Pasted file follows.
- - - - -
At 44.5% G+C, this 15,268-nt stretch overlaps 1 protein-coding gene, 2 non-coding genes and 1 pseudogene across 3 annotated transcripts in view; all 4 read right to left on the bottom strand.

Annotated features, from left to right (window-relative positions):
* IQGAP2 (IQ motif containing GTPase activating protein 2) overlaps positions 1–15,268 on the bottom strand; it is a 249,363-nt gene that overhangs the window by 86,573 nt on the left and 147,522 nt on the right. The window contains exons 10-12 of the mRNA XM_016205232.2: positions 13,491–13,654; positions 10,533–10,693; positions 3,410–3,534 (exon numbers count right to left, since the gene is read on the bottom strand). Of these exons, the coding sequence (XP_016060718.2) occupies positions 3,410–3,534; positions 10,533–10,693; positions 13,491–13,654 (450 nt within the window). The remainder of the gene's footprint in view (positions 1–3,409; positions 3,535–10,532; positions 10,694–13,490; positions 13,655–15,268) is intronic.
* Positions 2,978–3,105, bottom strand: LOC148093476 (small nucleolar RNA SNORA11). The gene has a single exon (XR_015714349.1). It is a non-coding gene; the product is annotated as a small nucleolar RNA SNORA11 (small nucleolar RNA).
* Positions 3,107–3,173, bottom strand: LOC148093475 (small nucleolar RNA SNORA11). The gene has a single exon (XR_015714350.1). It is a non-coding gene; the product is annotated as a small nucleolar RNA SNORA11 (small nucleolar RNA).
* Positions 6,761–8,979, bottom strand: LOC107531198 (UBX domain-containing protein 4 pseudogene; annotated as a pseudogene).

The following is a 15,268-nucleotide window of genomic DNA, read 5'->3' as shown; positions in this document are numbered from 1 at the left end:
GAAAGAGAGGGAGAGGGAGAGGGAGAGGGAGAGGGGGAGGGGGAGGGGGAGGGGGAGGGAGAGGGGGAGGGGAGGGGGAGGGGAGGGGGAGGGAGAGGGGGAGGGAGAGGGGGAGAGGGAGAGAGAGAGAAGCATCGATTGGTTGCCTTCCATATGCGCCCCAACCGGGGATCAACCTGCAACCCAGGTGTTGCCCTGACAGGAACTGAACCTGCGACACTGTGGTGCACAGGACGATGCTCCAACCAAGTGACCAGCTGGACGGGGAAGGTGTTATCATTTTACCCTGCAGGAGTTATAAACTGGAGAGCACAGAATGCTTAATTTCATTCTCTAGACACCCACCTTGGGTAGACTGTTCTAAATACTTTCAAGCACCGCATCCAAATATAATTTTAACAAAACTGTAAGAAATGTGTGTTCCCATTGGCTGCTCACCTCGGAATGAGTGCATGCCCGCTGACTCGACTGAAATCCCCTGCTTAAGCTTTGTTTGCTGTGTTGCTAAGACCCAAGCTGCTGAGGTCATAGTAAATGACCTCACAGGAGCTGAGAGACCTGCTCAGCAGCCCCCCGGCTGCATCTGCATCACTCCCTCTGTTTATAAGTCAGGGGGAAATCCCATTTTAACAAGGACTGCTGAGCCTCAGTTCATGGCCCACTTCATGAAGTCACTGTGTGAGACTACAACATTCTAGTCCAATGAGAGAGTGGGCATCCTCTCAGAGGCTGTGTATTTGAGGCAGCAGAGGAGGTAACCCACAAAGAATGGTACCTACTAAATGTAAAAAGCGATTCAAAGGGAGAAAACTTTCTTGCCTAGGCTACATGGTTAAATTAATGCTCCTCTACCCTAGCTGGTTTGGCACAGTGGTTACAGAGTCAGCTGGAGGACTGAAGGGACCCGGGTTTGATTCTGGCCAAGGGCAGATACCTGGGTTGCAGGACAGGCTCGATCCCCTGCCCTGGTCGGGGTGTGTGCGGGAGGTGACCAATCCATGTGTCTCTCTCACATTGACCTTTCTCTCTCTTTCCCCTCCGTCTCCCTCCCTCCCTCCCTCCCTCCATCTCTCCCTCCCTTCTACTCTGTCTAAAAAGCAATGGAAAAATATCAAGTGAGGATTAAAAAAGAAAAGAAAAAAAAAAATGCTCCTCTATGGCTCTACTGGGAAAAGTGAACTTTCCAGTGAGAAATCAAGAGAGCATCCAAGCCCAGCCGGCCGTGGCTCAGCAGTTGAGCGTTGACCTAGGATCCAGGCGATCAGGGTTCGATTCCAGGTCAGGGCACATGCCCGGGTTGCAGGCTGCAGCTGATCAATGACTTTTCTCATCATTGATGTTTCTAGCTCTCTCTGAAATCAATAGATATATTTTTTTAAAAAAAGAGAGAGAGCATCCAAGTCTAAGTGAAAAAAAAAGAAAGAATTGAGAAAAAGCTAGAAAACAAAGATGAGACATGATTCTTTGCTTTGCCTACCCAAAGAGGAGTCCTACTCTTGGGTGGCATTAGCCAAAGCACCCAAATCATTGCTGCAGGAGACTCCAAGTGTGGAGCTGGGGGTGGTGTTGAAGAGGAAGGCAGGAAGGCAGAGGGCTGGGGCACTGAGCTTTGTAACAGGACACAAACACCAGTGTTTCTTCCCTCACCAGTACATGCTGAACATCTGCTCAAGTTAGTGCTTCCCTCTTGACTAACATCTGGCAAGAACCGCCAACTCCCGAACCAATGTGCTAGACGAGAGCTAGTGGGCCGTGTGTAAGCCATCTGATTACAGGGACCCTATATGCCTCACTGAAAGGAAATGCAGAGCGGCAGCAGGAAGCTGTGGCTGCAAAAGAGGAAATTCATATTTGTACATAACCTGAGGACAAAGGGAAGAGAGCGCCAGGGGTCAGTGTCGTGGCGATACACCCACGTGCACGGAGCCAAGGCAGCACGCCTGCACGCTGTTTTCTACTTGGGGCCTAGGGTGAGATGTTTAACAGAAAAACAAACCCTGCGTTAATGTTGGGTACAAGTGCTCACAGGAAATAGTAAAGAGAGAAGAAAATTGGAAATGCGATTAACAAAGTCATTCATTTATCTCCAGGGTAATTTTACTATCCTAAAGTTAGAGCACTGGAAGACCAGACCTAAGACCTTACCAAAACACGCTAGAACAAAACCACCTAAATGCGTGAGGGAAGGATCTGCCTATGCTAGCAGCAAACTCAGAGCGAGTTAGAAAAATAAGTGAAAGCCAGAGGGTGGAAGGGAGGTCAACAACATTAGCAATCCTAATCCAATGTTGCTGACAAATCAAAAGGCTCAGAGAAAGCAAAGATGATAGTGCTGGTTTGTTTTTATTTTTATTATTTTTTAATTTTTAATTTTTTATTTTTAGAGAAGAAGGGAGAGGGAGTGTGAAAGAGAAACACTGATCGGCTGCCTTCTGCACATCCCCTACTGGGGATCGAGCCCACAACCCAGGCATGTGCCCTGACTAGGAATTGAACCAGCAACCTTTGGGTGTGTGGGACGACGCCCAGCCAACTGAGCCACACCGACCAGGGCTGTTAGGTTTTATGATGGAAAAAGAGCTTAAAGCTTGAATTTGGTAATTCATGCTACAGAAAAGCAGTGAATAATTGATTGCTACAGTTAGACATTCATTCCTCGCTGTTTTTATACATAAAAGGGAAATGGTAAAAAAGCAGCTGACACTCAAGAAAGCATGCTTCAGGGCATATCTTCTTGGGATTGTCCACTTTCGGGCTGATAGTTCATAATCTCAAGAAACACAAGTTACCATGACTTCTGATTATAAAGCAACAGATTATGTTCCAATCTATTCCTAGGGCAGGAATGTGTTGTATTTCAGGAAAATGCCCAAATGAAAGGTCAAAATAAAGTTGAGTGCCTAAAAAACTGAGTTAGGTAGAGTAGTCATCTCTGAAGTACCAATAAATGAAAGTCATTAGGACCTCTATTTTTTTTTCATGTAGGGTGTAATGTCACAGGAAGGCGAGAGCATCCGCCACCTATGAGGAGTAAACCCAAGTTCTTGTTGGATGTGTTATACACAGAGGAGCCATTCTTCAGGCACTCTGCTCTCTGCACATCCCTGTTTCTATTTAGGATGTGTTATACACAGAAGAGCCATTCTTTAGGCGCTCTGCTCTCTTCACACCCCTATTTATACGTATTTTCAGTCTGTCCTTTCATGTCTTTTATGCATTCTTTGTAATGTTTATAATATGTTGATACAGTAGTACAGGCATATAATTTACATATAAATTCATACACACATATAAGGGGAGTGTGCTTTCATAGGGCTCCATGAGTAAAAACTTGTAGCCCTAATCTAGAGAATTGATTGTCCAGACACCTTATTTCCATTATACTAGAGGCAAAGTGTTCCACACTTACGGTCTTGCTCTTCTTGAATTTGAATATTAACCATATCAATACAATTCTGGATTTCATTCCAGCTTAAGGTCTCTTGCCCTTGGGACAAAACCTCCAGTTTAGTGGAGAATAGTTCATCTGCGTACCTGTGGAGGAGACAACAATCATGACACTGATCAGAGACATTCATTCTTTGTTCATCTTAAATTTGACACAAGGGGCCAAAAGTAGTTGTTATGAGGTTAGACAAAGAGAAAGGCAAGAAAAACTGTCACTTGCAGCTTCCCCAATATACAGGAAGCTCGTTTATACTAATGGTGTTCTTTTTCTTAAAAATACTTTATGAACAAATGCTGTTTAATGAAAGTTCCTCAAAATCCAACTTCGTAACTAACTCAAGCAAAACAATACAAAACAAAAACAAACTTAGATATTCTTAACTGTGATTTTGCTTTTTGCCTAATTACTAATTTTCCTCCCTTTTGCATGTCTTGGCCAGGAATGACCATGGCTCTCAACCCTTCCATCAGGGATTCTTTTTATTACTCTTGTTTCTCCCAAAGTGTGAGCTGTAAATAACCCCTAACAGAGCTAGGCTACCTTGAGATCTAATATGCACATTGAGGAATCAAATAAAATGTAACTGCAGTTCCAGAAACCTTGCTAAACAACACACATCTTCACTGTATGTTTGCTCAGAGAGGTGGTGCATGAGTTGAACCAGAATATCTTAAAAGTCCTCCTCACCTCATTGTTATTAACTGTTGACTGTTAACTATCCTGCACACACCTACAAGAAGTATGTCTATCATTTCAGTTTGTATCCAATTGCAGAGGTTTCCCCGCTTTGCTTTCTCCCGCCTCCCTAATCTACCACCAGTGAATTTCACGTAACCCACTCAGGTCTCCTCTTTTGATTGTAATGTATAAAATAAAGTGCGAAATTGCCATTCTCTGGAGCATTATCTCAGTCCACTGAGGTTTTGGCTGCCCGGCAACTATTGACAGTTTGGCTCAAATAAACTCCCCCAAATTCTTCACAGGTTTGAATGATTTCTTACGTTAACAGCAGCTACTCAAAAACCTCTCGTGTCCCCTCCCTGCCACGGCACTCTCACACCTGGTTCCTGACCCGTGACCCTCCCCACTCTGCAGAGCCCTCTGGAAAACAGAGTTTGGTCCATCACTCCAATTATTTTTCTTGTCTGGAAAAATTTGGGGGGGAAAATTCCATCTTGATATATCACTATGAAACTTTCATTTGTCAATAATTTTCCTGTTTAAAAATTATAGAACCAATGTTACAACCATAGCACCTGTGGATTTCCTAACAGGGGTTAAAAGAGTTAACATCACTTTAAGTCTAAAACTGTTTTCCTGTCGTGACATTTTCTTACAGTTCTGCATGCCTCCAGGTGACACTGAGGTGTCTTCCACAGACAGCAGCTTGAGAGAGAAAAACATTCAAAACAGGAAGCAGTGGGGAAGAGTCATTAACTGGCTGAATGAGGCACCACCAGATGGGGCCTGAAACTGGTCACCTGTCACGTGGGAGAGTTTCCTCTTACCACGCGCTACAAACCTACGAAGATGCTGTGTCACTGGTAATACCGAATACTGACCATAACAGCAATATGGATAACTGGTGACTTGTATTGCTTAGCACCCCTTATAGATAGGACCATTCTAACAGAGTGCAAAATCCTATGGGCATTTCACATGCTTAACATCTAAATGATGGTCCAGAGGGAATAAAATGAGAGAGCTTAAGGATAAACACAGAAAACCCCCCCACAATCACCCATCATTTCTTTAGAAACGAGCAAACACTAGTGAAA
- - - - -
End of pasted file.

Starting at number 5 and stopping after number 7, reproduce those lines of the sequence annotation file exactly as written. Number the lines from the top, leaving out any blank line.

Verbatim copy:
* Positions 3,107–3,173, bottom strand: LOC148093475 (small nucleolar RNA SNORA11). The gene has a single exon (XR_015714350.1). It is a non-coding gene; the product is annotated as a small nucleolar RNA SNORA11 (small nucleolar RNA).
* Positions 6,761–8,979, bottom strand: LOC107531198 (UBX domain-containing protein 4 pseudogene; annotated as a pseudogene).

The following is a 15,268-nucleotide window of genomic DNA, read 5'->3' as shown; positions in this document are numbered from 1 at the left end: